L’Oréal India seeks to amp up its online play, aims to become €1 bn business

Aseem Kaushik, managing director, L’Oréal India.
Aseem Kaushik, managing director, L’Oréal India.


  • L’Oréal expects that the 50 million Indian consumers who are buying beauty online will in the next 3-4 years become 150 million. So there will be an addition of almost 100 million beauty buyers on e-commerce. L’Oréal wants to lead this shift, with its brands and as a group in India.

Mumbai: India's beauty market will continue to report growth—both online and offline—helped by demand for personal-care products such as skin cream, lipsticks, and perfumes, according to Aseem Kaushik, managing director, L’Oréal India. 

Kaushik has spent close to three decades at the French firm, and took charge of its India business last year. L’Oréal, the world’s largest beauty company, entered the Indian market in 1994 and sells a range of beauty and personal-care products under brands such as Garnier, Maybelline New York, L’Oréal Paris and Kiehl’s. In FY23, L’oreal India Pvt Ltd reported a 33% jump in revenues at 4,994 crore and a 17% increase in net profit at 488 crore. Edited excerpts.

Volumes of fast-moving consumer goods have been under some pressure over the last few quarters—how has growth been for L’Oréal India?

Yes, there has been a slowdown in the FMCG industry. Because we don't play in rural India; and within urban India, we are on the top-end of the segment serving 300 million people—so we are shielded. Other companies are also reporting growth in their beauty portfolio, which is a good sign because it corroborates our overall estimation of the market. There will be headwinds in India, but from an overall macro level of 3-5 years, I think it's going to be quite a dynamic industry and category.

Is the company on track to double India business in the mid-to-near term?

Yes. The idea is that we want to be a Euro 1 billion business in the next 3-4 years. We are on track for that.

Will this require more investments?

We have two manufacturing plants in India, and we have enough capacity for the next 2-3 years to take care of this doubling of business. But will we be investing more in it.

Increasingly e-commerce is becoming a growth driver for the beauty and personal-care segment. How big is it for the company?

E-commerce is more than one fifth of our business in terms of value. It continues to grow very rapidly. Today, there are about 200 million Indian consumers who buy anything on e-commerce. The beauty consumers on e-commerce are close to about 50 million. The penetration of the beauty category in e-commerce is still very low versus the total number of people who are buying anything on e-commerce. We expect that the 50 million Indian consumers who are buying beauty online will in the next 3-4 years become 150 million, at least. So there will be an addition of almost 100 million beauty buyers on e-commerce. We want to lead this shift, with our brands and as a group in India.

How big can e-commerce become in the next five years for the company?

Our internal estimate is that 50% of our growth in the next 4-5 years is going to come from e-commerce. So that one-fifth obviously will go much higher.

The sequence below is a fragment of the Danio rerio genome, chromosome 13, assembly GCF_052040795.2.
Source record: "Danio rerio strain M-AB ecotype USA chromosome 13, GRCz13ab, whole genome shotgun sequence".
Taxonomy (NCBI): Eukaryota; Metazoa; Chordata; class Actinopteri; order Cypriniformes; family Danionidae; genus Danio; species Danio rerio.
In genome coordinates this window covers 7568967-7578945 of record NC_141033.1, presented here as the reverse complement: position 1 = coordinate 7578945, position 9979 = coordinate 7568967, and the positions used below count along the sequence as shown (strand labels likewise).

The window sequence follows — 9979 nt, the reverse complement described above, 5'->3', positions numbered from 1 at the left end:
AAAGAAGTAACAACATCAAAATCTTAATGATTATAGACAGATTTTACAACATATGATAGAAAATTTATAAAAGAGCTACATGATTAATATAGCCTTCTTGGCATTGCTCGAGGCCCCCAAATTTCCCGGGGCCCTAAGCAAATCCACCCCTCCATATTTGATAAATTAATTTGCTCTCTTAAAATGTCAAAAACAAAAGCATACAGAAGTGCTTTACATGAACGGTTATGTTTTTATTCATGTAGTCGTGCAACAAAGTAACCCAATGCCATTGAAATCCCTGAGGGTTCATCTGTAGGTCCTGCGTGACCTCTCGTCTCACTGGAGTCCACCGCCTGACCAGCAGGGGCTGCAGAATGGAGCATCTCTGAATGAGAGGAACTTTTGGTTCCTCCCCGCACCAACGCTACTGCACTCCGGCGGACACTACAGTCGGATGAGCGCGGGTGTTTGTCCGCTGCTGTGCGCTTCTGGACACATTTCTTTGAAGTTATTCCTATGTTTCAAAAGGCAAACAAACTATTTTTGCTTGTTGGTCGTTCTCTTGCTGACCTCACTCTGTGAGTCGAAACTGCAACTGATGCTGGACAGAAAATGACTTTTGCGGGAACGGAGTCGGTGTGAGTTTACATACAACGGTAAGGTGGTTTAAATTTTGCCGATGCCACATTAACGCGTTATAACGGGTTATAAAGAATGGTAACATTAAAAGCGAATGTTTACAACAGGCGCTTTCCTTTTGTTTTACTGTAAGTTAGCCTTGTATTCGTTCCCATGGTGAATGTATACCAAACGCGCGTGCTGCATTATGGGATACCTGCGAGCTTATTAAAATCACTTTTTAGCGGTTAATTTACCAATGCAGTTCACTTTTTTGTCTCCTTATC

What does this shift entail for L’Oréal India and for the beauty industry?

The shift entails two things. What does it mean for the consumer to buy inside a shop versus buying online? It starts from the shift in consumer behavior in the last few years, especially among younger consumers vis-a-vis how they make their purchase decisions. So, you start with a discovery on social media and maybe buy online or offline. But that does not mean that the relevance of offline is becoming less. In fact, offline is becoming more relevant. The overall brand presence has to be exactly in line with what you've seen via an influencer video etc. So your offline experience becomes very, very important within the category. And this is what you are seeing pan out with this evolution in modern trade. Modern trade is becoming a more evolved space in terms of experience. Offline and online today are both profoundly important for any brand.

On the brand side too, we are seeing increased competition. Have you encountered this kind of competition in the last three decades?

E-commerce and digitalization have eased the access to consumers and helped in building a brand. The more players who come into this category, there will be more action in the category overall. To us, it’s a very healthy sign that people want to start up, they want to invest in beauty, because they think that it is a very profitable category that will continue to grow. Entrepreneurs bringing in new products sometimes challenges us, sometimes they also realize that it's not all that easy either.

Are there any missing pieces in your portfolio?

Within India, we have a long way to go with our existing portfolio of brands. We've got 12 of them here in India—out of the 39. So there is a huge opportunity for us to first bring our own brands into this country and to make sure that we build them. Does that mean that we're not looking for anything, which is very interesting and upcoming in India—the answer to that is yes we are. We continue to look for possible options. With the caveat that all these options can be scaled up internationally.

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